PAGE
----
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In her short story “Dr. Livingston’s Grotto”, Normandi Ellis elevates the natural world to the supernatural with only a little bit of whimsy – nothing magical. And this is no small feat.
Dr. Livingston wanders through his yard and falls through a hole in the ground into what he presumes to be an unknown section of the Kentucky Mammoth Caves. The hole in the roof of the cave is too far for him to climb back out – so he is stuck until someone finds him. He takes in his surroundings as best he can in the darkness becoming more intrigued than frightened.
When his wife finally finds him and makes plans to rescue him with a rope, much to her surprise, Dr. Livingston requests that she bring him his saxophone and lower it into the cave. He then takes the rope and instrument to an underground stream with fish and newts that don’t have eyes. There, he plays his saxophone as the cave provides him with the inspiration he needs to make up his own songs:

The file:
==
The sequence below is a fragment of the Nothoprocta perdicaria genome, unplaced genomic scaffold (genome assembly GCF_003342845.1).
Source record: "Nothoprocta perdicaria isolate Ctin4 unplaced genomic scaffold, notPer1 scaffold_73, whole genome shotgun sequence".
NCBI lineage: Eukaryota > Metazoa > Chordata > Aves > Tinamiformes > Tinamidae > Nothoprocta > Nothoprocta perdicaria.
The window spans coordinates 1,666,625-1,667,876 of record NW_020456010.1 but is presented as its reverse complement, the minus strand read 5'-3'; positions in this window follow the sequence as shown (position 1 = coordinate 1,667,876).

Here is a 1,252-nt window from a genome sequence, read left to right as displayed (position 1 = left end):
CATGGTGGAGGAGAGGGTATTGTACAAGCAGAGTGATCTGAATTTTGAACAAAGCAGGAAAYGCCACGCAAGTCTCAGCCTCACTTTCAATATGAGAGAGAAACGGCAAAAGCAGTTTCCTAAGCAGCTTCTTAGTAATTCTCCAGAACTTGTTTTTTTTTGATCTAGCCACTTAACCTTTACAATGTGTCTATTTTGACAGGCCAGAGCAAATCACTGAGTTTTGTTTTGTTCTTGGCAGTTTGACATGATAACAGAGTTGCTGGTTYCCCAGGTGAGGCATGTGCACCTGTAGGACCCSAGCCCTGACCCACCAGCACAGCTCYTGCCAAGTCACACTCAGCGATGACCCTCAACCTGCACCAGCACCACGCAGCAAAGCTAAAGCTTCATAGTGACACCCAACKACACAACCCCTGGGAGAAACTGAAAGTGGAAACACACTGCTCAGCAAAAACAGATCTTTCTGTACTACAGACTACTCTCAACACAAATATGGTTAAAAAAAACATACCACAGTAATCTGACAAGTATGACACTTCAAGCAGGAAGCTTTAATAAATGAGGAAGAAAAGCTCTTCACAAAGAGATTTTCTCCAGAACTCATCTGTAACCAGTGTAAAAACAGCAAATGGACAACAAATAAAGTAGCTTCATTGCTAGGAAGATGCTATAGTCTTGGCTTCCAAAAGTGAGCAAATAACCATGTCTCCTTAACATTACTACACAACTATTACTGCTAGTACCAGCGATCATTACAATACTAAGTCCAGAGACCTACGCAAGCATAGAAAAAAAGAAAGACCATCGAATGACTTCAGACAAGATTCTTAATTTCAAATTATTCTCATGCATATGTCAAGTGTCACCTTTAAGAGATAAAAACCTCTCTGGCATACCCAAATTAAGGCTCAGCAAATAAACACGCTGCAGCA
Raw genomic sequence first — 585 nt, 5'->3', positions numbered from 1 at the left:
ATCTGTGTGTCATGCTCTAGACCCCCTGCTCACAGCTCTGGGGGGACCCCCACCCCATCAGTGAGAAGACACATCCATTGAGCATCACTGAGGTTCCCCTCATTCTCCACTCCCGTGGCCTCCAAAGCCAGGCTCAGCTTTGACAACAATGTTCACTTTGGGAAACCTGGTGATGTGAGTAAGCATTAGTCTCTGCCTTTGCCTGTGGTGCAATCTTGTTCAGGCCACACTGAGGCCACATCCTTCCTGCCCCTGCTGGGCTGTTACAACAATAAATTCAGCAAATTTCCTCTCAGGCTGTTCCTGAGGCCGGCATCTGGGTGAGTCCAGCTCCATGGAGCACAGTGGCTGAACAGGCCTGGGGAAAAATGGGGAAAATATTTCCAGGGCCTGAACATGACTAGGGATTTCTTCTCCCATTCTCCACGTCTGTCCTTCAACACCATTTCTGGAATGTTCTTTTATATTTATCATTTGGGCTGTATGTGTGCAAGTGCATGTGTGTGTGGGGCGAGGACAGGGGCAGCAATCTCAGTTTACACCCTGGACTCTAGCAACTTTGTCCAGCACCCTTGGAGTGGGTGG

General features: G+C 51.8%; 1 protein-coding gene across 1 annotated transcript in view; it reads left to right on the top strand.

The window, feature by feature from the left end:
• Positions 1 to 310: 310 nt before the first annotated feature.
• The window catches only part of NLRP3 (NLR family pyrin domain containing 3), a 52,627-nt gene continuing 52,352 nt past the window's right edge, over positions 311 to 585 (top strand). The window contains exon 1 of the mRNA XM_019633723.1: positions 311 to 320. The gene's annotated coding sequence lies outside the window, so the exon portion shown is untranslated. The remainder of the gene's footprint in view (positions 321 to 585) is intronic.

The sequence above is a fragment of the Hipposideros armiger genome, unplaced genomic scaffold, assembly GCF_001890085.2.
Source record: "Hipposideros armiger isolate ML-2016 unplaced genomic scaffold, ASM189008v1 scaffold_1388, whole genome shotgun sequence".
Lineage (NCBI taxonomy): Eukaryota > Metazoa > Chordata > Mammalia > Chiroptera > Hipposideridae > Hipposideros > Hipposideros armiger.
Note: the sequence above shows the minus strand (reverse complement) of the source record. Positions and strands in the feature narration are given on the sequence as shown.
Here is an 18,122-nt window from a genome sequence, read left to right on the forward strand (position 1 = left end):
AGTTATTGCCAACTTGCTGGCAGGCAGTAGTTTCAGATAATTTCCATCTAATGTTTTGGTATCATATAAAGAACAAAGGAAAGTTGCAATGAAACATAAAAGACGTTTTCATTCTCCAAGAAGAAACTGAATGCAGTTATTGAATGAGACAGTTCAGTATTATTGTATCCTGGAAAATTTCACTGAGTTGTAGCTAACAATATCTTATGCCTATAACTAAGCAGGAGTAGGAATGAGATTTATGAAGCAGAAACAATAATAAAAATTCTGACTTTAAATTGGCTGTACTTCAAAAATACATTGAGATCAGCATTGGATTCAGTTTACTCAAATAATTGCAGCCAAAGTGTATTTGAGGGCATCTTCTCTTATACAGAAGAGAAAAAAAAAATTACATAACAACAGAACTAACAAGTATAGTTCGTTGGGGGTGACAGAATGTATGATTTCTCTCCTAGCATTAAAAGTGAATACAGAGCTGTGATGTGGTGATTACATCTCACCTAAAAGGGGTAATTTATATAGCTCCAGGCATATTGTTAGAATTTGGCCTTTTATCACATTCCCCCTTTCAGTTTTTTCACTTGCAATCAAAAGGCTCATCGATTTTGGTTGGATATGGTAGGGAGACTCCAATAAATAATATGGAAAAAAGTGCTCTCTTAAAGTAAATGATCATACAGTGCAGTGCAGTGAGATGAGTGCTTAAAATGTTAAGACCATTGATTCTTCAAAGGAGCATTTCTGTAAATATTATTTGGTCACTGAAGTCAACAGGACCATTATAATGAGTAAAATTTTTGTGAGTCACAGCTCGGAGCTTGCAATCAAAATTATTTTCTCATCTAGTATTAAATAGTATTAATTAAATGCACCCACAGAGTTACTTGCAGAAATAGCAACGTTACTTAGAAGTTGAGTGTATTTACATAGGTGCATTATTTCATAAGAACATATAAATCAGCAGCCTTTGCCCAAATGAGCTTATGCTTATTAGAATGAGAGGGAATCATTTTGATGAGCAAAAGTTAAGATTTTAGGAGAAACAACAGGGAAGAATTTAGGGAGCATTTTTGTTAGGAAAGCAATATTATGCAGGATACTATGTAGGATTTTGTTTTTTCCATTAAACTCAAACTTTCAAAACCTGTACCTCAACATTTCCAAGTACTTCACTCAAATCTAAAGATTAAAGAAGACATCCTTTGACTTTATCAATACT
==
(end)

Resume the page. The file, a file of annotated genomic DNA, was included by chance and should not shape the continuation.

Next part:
He blew into it slowly. It was a sweet cry – a baleful, beautiful, resonant sound. He sat quietly a moment, listening to its echo. Music flowed through his veins like dark water, etching out secret caverns, filling him with wonder.
The contrast Ellis makes between the eyeless cave-life and the sound of the saxophone paints this world with strange strokes- a world where asking for a saxophone instead of a rescue makes sense.
According to the introduction to this story in the collection Home and Beyond: An Anthology of Kentucky Short Stories edited by Morris Allen Grubbs, Normandi Ellis grew up in Franfort, Kentucky and studied journalism at the University of Kentucky. After traveling the world extensively, she made her way back to Kentucky to live on a farm and write. Much of her writing involves the customs, practices and deities of Ancient Egypt.
I read this story as a result of selecting the Four of Hearts for Week 9 of my Deal Me In 2016 short story project. My Deal Me In 2016 list can be found here. Deal Me In is sponsored by Jay at Bibliophilopolis.